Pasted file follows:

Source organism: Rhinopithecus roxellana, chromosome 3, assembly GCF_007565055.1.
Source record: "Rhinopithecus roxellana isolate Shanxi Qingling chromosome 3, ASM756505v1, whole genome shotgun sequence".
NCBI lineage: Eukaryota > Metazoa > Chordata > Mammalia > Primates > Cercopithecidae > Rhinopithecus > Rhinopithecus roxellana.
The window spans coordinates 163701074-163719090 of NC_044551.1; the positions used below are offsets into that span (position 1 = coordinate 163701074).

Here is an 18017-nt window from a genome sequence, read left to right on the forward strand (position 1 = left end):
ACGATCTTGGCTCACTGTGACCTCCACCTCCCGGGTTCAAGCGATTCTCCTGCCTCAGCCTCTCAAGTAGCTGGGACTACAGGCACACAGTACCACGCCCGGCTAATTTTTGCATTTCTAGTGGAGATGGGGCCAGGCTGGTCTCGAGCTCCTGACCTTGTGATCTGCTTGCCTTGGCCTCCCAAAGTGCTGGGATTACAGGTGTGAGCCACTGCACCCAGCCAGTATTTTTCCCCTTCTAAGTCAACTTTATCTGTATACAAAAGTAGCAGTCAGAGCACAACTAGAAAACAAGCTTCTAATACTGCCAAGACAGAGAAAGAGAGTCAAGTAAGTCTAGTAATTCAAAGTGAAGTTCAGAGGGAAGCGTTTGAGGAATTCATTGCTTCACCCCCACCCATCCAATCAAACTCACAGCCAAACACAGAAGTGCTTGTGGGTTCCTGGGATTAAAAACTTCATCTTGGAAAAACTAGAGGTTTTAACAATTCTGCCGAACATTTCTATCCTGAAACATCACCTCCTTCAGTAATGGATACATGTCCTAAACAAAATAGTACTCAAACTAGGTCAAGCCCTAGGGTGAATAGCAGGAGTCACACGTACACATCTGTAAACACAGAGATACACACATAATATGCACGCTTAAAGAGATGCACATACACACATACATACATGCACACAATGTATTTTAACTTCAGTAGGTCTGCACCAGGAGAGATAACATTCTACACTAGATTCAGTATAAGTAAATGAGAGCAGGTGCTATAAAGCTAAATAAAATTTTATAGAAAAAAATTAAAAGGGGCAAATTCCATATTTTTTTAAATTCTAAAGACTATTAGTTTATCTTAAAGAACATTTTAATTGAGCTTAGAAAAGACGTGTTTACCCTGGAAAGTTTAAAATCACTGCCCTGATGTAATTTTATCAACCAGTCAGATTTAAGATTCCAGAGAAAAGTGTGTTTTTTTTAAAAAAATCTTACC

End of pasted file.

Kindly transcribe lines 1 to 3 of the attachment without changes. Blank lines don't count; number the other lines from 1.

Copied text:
Source organism: Rhinopithecus roxellana, chromosome 3, assembly GCF_007565055.1.
Source record: "Rhinopithecus roxellana isolate Shanxi Qingling chromosome 3, ASM756505v1, whole genome shotgun sequence".
NCBI lineage: Eukaryota > Metazoa > Chordata > Mammalia > Primates > Cercopithecidae > Rhinopithecus > Rhinopithecus roxellana.